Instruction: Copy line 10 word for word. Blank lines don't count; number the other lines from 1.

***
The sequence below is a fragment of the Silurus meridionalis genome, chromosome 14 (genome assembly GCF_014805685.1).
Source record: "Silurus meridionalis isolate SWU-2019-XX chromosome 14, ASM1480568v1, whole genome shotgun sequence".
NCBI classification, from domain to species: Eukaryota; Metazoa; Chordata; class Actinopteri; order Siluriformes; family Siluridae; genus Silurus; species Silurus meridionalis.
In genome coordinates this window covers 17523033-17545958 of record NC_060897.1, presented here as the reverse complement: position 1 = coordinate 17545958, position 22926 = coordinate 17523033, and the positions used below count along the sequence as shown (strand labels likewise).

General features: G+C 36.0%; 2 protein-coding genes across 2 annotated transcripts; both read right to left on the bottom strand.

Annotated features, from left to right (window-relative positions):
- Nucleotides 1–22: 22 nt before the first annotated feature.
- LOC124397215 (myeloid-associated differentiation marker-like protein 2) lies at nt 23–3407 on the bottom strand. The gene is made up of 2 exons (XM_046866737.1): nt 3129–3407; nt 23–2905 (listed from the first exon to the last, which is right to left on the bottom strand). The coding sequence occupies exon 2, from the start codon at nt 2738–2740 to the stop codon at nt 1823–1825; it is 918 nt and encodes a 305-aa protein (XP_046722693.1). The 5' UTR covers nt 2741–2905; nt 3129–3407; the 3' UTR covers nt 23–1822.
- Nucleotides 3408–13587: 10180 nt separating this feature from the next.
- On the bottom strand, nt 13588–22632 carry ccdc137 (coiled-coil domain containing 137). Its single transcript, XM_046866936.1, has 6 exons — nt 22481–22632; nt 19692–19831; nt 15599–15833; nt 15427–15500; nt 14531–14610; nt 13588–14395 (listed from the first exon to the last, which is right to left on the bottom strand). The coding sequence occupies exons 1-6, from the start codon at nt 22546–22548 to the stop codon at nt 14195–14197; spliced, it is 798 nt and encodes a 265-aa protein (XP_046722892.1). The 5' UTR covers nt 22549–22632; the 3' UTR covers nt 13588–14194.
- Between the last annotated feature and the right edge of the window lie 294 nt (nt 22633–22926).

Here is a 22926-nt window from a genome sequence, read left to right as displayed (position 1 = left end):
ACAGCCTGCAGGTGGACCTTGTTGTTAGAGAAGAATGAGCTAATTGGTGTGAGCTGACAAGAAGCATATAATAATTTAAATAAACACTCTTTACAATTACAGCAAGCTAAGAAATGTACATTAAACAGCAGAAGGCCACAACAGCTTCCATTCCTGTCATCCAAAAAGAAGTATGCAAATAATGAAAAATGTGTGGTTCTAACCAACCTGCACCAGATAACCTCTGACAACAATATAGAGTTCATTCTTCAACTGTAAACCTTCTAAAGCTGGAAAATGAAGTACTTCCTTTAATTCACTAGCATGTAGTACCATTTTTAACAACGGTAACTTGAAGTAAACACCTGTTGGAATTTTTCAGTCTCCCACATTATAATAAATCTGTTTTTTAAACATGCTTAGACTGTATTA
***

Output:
- On the bottom strand, nt 13588–22632 carry ccdc137 (coiled-coil domain containing 137). Its single transcript, XM_046866936.1, has 6 exons — nt 22481–22632; nt 19692–19831; nt 15599–15833; nt 15427–15500; nt 14531–14610; nt 13588–14395 (listed from the first exon to the last, which is right to left on the bottom strand). The coding sequence occupies exons 1-6, from the start codon at nt 22546–22548 to the stop codon at nt 14195–14197; spliced, it is 798 nt and encodes a 265-aa protein (XP_046722892.1). The 5' UTR covers nt 22549–22632; the 3' UTR covers nt 13588–14194.